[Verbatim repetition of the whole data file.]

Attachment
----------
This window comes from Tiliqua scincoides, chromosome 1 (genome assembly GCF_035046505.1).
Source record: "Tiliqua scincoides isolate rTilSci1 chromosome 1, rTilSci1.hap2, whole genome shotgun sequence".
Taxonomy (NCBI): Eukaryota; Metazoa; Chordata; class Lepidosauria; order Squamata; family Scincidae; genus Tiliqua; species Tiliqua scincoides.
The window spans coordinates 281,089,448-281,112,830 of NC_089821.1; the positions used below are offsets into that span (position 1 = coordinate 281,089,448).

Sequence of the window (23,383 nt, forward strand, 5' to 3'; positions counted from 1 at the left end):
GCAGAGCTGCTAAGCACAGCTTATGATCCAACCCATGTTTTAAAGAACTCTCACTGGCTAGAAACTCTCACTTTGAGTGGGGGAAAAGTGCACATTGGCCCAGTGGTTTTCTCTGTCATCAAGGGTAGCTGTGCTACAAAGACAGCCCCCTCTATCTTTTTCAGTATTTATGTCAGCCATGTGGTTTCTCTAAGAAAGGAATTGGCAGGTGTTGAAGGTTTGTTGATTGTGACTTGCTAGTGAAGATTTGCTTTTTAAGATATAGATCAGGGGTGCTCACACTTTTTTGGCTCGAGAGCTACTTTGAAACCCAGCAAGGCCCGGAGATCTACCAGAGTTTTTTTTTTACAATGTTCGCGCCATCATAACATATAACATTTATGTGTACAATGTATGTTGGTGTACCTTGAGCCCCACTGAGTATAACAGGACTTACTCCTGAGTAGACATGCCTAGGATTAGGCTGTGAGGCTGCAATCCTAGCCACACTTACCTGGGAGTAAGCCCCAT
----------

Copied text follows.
This window comes from Tiliqua scincoides, chromosome 1 (genome assembly GCF_035046505.1).
Source record: "Tiliqua scincoides isolate rTilSci1 chromosome 1, rTilSci1.hap2, whole genome shotgun sequence".
Taxonomy (NCBI): Eukaryota; Metazoa; Chordata; class Lepidosauria; order Squamata; family Scincidae; genus Tiliqua; species Tiliqua scincoides.
The window spans coordinates 281,089,448-281,112,830 of NC_089821.1; the positions used below are offsets into that span (position 1 = coordinate 281,089,448).

Sequence of the window (23,383 nt, forward strand, 5' to 3'; positions counted from 1 at the left end):
GCAGAGCTGCTAAGCACAGCTTATGATCCAACCCATGTTTTAAAGAACTCTCACTGGCTAGAAACTCTCACTTTGAGTGGGGGAAAAGTGCACATTGGCCCAGTGGTTTTCTCTGTCATCAAGGGTAGCTGTGCTACAAAGACAGCCCCCTCTATCTTTTTCAGTATTTATGTCAGCCATGTGGTTTCTCTAAGAAAGGAATTGGCAGGTGTTGAAGGTTTGTTGATTGTGACTTGCTAGTGAAGATTTGCTTTTTAAGATATAGATCAGGGGTGCTCACACTTTTTTGGCTCGAGAGCTACTTTGAAACCCAGCAAGGCCCGGAGATCTACCAGAGTTTTTTTTTTACAATGTTCGCGCCATCATAACATATAACATTTATGTGTACAATGTATGTTGGTGTACCTTGAGCCCCACTGAGTATAACAGGACTTACTCCTGAGTAGACATGCCTAGGATTAGGCTGTGAGGCTGCAATCCTAGCCACACTTACCTGGGAGTAAGCCCCAT